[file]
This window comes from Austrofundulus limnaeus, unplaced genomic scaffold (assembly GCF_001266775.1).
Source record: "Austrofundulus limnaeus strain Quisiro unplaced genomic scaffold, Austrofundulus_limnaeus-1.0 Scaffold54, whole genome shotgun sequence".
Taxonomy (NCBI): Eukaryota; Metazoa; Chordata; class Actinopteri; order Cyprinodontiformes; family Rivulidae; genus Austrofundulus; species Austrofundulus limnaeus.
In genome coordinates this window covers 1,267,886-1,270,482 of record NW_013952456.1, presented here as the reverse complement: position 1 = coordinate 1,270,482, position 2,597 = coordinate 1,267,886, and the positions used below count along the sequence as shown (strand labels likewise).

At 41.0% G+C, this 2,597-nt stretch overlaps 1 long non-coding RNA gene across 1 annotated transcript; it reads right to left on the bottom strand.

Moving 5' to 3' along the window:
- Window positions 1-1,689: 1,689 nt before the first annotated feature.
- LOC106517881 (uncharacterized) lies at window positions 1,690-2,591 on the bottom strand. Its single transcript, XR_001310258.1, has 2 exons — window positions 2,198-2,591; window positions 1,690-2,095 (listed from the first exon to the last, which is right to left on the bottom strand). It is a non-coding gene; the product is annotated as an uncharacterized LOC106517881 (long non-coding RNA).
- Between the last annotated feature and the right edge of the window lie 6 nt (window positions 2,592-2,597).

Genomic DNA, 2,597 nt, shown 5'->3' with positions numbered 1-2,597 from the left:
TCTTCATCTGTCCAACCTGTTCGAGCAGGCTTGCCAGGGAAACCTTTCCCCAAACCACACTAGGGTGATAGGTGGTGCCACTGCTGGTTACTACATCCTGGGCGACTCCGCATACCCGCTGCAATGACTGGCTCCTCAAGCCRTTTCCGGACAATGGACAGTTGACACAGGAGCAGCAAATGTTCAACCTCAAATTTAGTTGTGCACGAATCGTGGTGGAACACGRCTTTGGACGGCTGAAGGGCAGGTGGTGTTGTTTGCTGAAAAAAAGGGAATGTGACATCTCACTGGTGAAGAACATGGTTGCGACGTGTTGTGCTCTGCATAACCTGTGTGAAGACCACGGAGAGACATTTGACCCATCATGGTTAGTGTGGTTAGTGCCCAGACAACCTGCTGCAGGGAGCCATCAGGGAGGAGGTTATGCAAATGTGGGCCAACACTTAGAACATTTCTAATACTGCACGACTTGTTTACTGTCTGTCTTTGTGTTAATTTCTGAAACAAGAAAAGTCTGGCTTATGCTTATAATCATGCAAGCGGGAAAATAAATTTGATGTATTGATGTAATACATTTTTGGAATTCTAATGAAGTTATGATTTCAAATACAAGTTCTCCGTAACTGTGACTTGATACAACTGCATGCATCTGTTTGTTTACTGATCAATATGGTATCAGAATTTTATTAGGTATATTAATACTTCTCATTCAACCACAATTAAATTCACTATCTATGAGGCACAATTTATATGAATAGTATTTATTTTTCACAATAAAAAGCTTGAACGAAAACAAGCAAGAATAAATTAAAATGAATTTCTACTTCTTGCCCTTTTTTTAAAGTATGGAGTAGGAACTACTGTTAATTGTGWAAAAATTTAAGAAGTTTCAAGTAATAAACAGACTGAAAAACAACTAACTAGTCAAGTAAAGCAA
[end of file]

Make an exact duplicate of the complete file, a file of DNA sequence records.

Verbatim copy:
This window comes from Austrofundulus limnaeus, unplaced genomic scaffold (assembly GCF_001266775.1).
Source record: "Austrofundulus limnaeus strain Quisiro unplaced genomic scaffold, Austrofundulus_limnaeus-1.0 Scaffold54, whole genome shotgun sequence".
Taxonomy (NCBI): Eukaryota; Metazoa; Chordata; class Actinopteri; order Cyprinodontiformes; family Rivulidae; genus Austrofundulus; species Austrofundulus limnaeus.
In genome coordinates this window covers 1,267,886-1,270,482 of record NW_013952456.1, presented here as the reverse complement: position 1 = coordinate 1,270,482, position 2,597 = coordinate 1,267,886, and the positions used below count along the sequence as shown (strand labels likewise).

At 41.0% G+C, this 2,597-nt stretch overlaps 1 long non-coding RNA gene across 1 annotated transcript; it reads right to left on the bottom strand.

Moving 5' to 3' along the window:
- Window positions 1-1,689: 1,689 nt before the first annotated feature.
- LOC106517881 (uncharacterized) lies at window positions 1,690-2,591 on the bottom strand. Its single transcript, XR_001310258.1, has 2 exons — window positions 2,198-2,591; window positions 1,690-2,095 (listed from the first exon to the last, which is right to left on the bottom strand). It is a non-coding gene; the product is annotated as an uncharacterized LOC106517881 (long non-coding RNA).
- Between the last annotated feature and the right edge of the window lie 6 nt (window positions 2,592-2,597).

Genomic DNA, 2,597 nt, shown 5'->3' with positions numbered 1-2,597 from the left:
TCTTCATCTGTCCAACCTGTTCGAGCAGGCTTGCCAGGGAAACCTTTCCCCAAACCACACTAGGGTGATAGGTGGTGCCACTGCTGGTTACTACATCCTGGGCGACTCCGCATACCCGCTGCAATGACTGGCTCCTCAAGCCRTTTCCGGACAATGGACAGTTGACACAGGAGCAGCAAATGTTCAACCTCAAATTTAGTTGTGCACGAATCGTGGTGGAACACGRCTTTGGACGGCTGAAGGGCAGGTGGTGTTGTTTGCTGAAAAAAAGGGAATGTGACATCTCACTGGTGAAGAACATGGTTGCGACGTGTTGTGCTCTGCATAACCTGTGTGAAGACCACGGAGAGACATTTGACCCATCATGGTTAGTGTGGTTAGTGCCCAGACAACCTGCTGCAGGGAGCCATCAGGGAGGAGGTTATGCAAATGTGGGCCAACACTTAGAACATTTCTAATACTGCACGACTTGTTTACTGTCTGTCTTTGTGTTAATTTCTGAAACAAGAAAAGTCTGGCTTATGCTTATAATCATGCAAGCGGGAAAATAAATTTGATGTATTGATGTAATACATTTTTGGAATTCTAATGAAGTTATGATTTCAAATACAAGTTCTCCGTAACTGTGACTTGATACAACTGCATGCATCTGTTTGTTTACTGATCAATATGGTATCAGAATTTTATTAGGTATATTAATACTTCTCATTCAACCACAATTAAATTCACTATCTATGAGGCACAATTTATATGAATAGTATTTATTTTTCACAATAAAAAGCTTGAACGAAAACAAGCAAGAATAAATTAAAATGAATTTCTACTTCTTGCCCTTTTTTTAAAGTATGGAGTAGGAACTACTGTTAATTGTGWAAAAATTTAAGAAGTTTCAAGTAATAAACAGACTGAAAAACAACTAACTAGTCAAGTAAAGCAA